In ministerial school, you are taught to talk to the people in the front row differently than those in the rear pew. Marketers call that knowing your audience and talking to them where they are at.
President Obama showed the deft touch of a marketer this week when he appeared on the online comedy show "Between the Ferns" to connect with young adults who are the program's main demographic.
Obama is trying to convince a larger number of young adults without health insurance to enroll for Obamacare. After his appearance on the mock celebrity interview show where he traded barbs with host Zach Galifianakis, the Obamacare website showed a spike in traffic.
The funny exchange also earned media coverage on national television and publications such as The New York Times, which may have the byproduct of coaxing older adults to check out the Obamacare website.
The enrollment deadline for Obamacare is March 31, so some may question why the President and his fellow supporters waited so long. The truth is, they have tried a lot of ideas – such as ads aimed at young adults. But that turned out largely to be a case of the right message in the wrong channel.
"Between the Ferns" is a smarter play to reach reluctant young enrollees. First off, the channel is online, which is the favored medium for many young adults. Second, the setting was a comedy show that provided entertainment, with a small dosage of messaging.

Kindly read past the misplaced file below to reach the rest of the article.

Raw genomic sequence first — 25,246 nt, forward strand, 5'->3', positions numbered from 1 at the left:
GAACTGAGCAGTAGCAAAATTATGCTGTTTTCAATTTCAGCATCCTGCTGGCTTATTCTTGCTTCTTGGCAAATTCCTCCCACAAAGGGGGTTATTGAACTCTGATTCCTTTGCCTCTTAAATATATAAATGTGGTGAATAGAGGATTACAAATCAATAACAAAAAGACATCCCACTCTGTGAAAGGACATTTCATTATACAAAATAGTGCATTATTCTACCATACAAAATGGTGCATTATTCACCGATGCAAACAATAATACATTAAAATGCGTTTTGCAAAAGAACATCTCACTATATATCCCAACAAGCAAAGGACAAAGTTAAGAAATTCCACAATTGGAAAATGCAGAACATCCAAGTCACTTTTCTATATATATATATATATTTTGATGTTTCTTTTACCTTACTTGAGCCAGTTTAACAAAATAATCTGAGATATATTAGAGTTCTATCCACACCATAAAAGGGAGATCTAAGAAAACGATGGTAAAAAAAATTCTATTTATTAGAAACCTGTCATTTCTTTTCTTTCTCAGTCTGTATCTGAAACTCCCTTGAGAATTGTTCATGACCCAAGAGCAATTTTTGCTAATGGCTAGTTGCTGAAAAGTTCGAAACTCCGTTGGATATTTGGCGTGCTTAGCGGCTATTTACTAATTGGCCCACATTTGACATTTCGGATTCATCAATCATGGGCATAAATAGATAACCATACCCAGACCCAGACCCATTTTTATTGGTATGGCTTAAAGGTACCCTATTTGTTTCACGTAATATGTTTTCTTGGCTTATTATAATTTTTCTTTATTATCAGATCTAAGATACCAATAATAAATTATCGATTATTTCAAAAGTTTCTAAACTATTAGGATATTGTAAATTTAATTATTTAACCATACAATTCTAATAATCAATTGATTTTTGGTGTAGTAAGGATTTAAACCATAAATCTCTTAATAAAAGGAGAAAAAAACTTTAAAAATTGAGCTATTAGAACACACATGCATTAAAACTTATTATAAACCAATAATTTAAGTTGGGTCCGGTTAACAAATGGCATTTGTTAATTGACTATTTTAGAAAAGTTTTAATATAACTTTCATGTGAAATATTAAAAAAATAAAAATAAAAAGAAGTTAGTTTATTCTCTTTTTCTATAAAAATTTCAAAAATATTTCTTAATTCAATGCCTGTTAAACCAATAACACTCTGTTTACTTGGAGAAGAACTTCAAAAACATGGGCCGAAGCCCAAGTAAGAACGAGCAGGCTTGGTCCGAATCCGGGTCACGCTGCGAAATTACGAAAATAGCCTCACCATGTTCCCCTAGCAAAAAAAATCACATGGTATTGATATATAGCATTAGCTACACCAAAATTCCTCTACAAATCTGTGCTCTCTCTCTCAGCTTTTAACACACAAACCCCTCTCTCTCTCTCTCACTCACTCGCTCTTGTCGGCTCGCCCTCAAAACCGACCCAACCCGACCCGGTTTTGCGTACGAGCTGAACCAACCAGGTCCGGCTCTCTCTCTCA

Galifianakis asked Obama why he doesn't want to run for a third term. Obama, who was identified on the show with the super "community organizer," said it wouldn't turn out any better than another "Hangover" movie sequel – the kind of comic reference young people would understand.
The Times reported, "When it came time for Mr. Obama to discuss health care, Mr. Galifianakis sighed wearily. 'Here we go, O.K. let's get this out of the way, what did you come here to plug?"
"When Mr. Obama asked him if he had of affordable health care, Mr. Galifianakis replied, 'That's the thing that doesn't work?" as contact information for the Obamacare website flashed on the screen.
The show got a big star to interview and the President got in a big plug where his target audience was paying attention. In politics, as well as in marketing, you can't ask for any more than that.